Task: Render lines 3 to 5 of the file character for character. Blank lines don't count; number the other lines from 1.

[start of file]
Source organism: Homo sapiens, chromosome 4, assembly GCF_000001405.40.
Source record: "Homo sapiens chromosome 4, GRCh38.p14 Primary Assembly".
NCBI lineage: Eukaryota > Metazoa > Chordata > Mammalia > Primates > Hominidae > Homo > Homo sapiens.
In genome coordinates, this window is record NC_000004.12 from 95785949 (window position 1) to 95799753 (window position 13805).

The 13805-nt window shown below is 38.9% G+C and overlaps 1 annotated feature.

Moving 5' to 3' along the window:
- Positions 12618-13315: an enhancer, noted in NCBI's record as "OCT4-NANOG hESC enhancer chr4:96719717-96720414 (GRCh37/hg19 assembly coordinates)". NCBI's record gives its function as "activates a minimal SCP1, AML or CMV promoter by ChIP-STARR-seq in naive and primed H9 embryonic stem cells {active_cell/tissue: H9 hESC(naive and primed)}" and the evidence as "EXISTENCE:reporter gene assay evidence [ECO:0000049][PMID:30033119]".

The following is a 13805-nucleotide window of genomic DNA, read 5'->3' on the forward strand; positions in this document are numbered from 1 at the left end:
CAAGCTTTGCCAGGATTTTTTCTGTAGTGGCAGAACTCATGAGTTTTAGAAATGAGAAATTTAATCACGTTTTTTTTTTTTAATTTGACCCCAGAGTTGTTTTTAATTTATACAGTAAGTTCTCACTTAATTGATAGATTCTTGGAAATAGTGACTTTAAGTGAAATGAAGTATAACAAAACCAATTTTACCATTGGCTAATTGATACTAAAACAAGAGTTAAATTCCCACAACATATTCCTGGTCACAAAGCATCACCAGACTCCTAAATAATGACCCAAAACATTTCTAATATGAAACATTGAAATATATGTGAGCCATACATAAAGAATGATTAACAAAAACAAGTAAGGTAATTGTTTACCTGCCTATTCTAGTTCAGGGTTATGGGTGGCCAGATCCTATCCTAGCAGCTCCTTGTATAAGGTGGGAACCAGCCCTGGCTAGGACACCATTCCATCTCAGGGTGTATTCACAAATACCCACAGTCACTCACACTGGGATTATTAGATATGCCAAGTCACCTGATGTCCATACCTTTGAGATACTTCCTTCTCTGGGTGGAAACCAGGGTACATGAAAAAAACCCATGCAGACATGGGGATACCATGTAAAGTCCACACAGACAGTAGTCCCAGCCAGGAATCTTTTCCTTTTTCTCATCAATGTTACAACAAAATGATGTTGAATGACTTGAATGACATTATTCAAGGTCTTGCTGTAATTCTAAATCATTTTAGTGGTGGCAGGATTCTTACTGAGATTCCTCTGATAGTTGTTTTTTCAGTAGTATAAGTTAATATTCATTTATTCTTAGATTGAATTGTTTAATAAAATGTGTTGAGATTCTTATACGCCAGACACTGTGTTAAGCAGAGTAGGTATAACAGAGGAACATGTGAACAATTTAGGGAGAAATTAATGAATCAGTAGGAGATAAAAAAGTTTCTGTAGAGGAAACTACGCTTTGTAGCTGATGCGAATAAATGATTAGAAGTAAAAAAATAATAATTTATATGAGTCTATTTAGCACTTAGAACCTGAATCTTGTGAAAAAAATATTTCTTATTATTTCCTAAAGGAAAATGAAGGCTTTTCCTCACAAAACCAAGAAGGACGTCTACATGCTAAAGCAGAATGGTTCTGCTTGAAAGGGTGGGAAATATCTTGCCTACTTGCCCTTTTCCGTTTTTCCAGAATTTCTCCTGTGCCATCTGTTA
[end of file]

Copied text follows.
NCBI lineage: Eukaryota > Metazoa > Chordata > Mammalia > Primates > Hominidae > Homo > Homo sapiens.
In genome coordinates, this window is record NC_000004.12 from 95785949 (window position 1) to 95799753 (window position 13805).

The 13805-nt window shown below is 38.9% G+C and overlaps 1 annotated feature.